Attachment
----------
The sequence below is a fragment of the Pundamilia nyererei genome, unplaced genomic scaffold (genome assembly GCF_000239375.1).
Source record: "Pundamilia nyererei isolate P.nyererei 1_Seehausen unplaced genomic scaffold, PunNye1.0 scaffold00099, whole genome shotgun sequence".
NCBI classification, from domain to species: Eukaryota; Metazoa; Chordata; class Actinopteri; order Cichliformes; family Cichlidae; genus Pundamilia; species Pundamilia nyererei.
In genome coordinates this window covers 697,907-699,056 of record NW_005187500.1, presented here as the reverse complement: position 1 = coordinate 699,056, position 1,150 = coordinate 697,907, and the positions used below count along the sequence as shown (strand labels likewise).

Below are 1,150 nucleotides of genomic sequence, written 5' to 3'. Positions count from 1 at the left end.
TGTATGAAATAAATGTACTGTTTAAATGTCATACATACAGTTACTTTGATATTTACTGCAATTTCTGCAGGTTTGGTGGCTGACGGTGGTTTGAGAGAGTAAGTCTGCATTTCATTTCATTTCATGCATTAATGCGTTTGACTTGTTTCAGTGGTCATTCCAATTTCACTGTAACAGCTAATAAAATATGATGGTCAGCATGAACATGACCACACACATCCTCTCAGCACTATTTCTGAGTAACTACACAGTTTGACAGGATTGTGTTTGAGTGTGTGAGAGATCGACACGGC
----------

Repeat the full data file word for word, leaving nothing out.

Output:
The sequence below is a fragment of the Pundamilia nyererei genome, unplaced genomic scaffold (genome assembly GCF_000239375.1).
Source record: "Pundamilia nyererei isolate P.nyererei 1_Seehausen unplaced genomic scaffold, PunNye1.0 scaffold00099, whole genome shotgun sequence".
NCBI classification, from domain to species: Eukaryota; Metazoa; Chordata; class Actinopteri; order Cichliformes; family Cichlidae; genus Pundamilia; species Pundamilia nyererei.
In genome coordinates this window covers 697,907-699,056 of record NW_005187500.1, presented here as the reverse complement: position 1 = coordinate 699,056, position 1,150 = coordinate 697,907, and the positions used below count along the sequence as shown (strand labels likewise).

Below are 1,150 nucleotides of genomic sequence, written 5' to 3'. Positions count from 1 at the left end.
TGTATGAAATAAATGTACTGTTTAAATGTCATACATACAGTTACTTTGATATTTACTGCAATTTCTGCAGGTTTGGTGGCTGACGGTGGTTTGAGAGAGTAAGTCTGCATTTCATTTCATTTCATGCATTAATGCGTTTGACTTGTTTCAGTGGTCATTCCAATTTCACTGTAACAGCTAATAAAATATGATGGTCAGCATGAACATGACCACACACATCCTCTCAGCACTATTTCTGAGTAACTACACAGTTTGACAGGATTGTGTTTGAGTGTGTGAGAGATCGACACGGC